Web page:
EFF has big news in our long-running Freedom of Information Act (FOIA) battle over telecom lobbying documents: the government will finally release some additional records this week.
This case started back in 2007, as Congress debated granting immunity to the telecommunications companies that participated in illegal government electronic surveillance. News reports detailed an extensive and expensive lobbying strategy in support of the controversial immunity proposals, and EFF wanted to know more. So we used the FOIA to ask for information about the behind-the-scenes negotiations with the Department of Justice, the Office of the Director of National Intelligence, Congress, and telecom lobbyists.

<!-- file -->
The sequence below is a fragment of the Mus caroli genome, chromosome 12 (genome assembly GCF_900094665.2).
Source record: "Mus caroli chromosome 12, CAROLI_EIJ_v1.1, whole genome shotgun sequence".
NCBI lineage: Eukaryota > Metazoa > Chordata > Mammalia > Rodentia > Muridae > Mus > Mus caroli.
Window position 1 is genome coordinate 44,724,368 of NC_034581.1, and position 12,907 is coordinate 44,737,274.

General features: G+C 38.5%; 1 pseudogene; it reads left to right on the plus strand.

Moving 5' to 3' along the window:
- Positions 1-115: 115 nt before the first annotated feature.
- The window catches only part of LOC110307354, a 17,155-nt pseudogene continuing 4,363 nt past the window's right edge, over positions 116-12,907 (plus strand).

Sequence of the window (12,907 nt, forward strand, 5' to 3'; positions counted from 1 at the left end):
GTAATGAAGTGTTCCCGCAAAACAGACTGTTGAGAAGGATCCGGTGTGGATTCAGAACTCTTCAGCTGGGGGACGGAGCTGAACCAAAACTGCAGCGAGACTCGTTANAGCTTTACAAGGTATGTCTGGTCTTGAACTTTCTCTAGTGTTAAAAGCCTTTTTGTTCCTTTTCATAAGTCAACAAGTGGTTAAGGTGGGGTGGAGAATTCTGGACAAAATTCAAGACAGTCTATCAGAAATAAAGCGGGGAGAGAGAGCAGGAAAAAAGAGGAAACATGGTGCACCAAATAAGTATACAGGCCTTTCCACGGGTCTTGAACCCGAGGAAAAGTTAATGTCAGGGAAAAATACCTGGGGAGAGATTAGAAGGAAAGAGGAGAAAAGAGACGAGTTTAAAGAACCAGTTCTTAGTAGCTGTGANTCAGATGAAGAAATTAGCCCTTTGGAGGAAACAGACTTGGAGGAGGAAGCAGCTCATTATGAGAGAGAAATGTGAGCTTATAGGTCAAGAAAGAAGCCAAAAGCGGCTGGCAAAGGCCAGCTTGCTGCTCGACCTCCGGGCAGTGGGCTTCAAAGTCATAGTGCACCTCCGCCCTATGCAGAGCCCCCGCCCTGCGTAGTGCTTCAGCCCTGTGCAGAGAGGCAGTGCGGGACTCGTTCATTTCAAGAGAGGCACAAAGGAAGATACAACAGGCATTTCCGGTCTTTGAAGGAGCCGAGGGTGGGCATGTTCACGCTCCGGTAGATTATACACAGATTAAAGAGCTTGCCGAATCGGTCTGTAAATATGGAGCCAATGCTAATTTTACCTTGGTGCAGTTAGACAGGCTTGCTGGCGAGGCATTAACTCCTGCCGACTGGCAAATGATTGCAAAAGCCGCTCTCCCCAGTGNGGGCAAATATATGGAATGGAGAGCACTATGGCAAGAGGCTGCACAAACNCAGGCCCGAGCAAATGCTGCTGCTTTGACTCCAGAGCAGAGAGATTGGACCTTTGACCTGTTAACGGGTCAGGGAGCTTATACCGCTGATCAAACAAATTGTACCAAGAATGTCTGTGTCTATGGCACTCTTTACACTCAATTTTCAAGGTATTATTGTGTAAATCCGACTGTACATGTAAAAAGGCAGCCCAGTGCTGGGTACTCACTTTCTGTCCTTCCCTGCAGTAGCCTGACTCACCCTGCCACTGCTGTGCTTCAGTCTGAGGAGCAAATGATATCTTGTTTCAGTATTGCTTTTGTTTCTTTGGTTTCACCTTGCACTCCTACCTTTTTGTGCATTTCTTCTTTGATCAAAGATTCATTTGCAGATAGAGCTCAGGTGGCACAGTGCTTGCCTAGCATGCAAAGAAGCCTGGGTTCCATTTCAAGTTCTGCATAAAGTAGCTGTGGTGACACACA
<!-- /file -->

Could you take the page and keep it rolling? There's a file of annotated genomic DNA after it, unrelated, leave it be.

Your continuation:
As you may remember, the government has fought for months to withhold many of these documents, arguing that they were protected by a number of FOIA exemptions, including those covering agency deliberations and other privileged communications. Last month, a district court ordered the agencies to turn over additional documents, a decision that the government has been considering whether to appeal. But on Friday, the government reported to the appeals court that it has finally given up the fight over a significant portion of the records, including communications between agencies and Congress about amendments to the Foreign Intelligence Surveillance Act (FISA). We expect to receive the documents later this week, and we will post them on the website as soon as we can after that.
The government has said it will continue to try to block the release of additional information, including communications within the Executive Branch and records reflecting the identities of telcoms that lobbied for immunity. EFF will of course fight these efforts in court. In the meantime, we look forward to this week's documents release, and hope you will help us search through them for important information about the telecom lobbying campaign.